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Racist Policies Need to Go

Jonathan Blanks

Like Vida B. Johnson, I was outraged at the t-shirt worn by a Metropolitan
Police Department officer
that glorified the use of
“jump-out cars” and contained a common white
supremacist symbol. Police and political leadership should actively
identify and root out white supremacists from police departments
throughout the country. At the same time, community leaders should
examine policies that have disparate racial impacts in communities
of color, even though those policies are facially color-blind or
race neutral. Even without the taint of explicit white supremacy on
the MPD officer’s t-shirt, the policy that produces jump-out
cars in D.C. is racially problematic by itself. Although not
publicly discussed as “jump outs,” the D.C.
Metropolitan Police has been taken to court over the heavy-handed
tactics associated with its Gun Recovery Unit (GRU).

The GRU stops and searches individuals—usually
young black men in Southeast D.C.—to look for weapons. (In
D.C., with very few exceptions, it is illegal to carry a concealed
firearm outside of the home, so the possession of a weapon
concealed on a person is presumptively criminal).[1] Under Terry v. Ohio (1968), an
officer must have an articulable suspicion a crime is ongoing or
about to be committed before he can stop, question, and pat an
individual down to check for weapons or, alternatively, the officer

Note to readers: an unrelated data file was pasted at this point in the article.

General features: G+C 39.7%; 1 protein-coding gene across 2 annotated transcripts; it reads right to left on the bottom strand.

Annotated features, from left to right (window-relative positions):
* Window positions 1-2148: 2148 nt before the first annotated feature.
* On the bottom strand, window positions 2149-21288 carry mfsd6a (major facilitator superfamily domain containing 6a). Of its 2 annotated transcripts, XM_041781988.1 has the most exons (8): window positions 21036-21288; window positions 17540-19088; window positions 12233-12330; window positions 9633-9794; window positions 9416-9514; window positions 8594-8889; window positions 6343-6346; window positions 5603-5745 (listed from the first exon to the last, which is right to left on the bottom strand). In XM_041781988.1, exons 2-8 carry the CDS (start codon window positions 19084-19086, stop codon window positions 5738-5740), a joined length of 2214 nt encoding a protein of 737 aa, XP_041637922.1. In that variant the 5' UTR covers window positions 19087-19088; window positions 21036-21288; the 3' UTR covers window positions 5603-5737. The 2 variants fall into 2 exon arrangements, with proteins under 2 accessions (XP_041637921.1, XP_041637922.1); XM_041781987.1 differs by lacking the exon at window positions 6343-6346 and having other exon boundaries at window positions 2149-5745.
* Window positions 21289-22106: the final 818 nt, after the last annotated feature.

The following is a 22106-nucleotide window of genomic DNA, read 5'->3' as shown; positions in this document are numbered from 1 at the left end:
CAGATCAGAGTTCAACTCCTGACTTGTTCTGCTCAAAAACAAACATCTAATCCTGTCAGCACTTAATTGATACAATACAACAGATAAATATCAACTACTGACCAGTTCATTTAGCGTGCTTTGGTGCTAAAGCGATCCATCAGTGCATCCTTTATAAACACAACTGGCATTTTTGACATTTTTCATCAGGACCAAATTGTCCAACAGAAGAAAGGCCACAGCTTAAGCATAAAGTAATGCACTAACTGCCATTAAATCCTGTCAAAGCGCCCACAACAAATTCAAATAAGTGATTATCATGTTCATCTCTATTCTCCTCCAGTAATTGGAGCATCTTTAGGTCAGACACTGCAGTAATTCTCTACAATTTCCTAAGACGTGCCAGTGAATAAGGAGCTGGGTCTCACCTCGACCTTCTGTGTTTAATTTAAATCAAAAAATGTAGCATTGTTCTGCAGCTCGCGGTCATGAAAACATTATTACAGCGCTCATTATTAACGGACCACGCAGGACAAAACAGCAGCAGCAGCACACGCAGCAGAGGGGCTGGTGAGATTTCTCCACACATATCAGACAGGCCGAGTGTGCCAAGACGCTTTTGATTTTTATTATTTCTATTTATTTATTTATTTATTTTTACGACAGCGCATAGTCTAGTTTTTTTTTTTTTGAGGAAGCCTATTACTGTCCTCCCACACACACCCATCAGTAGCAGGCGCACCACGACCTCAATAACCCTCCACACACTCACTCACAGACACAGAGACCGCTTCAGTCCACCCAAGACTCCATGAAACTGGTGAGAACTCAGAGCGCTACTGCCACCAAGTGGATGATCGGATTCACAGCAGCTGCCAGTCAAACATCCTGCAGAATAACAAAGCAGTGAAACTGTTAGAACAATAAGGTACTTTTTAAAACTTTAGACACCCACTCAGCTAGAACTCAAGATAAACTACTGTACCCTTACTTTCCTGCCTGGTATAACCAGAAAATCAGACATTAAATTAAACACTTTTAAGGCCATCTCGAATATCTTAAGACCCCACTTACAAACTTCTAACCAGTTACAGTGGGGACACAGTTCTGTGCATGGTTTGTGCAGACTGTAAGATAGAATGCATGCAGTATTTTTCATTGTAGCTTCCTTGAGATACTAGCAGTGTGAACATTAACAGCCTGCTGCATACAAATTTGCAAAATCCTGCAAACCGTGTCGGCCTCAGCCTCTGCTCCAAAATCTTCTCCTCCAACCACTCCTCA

may search a person if he gains consent from the individual to be
searched. Judge Janice Rogers Brown of the D.C. Circuit Court of
Appeals questioned the legitimacy of that framework in practice,
placing the GRU’s standard operating procedure not in the
poorer, mostly black neighborhoods of Southeast D.C., but in a
posh, predominantly white
residential and shopping district

[T]ry to imagine this scene in Georgetown. Would residents of
that neighborhood maintain there was no pressure to comply, if the
District’s police officers patrolled Prospect Street in
tactical gear, questioning each person they encountered about
whether they were carrying an illegal firearm? Nothing about the
Gun Recovery Unit’s modus operandi is designed to
convey a message that compliance is not required.

With the guise of voluntary consent stripped away, the reality
of the District’s regime is revealed. It is a rolling
roadblock that sweeps citizens up at random and subjects them to
undesired police interactions culminating in a search of their
persons and effects.[2]

Although Judge Brown did not mention race at all in
her concurring opinion, the de facto racial segregation
that separates the two places is clear to anyone familiar with D.C.
neighborhoods. If this were tried in a white neighborhood, she
implies, the practice would be abandoned and the department might
even be sued.

And while the defenders of the practice would argue
that Georgetown does not face the homicide and violent crimes
affecting Southeast, it’s too easy to justify separate and
unequal policing under the guise of solving a legitimate policy
problem. While it is entirely fair to say that more crime justifies
a greater police presence in a segment of a city, that crime does
not—or, rather, should not obviate the
constitutional rights of the people who live in that area. If
statistics showed there were more child pornography producers and
distributors in white neighborhoods, the police would not be
justified going door to door to intimidate presumptively innocent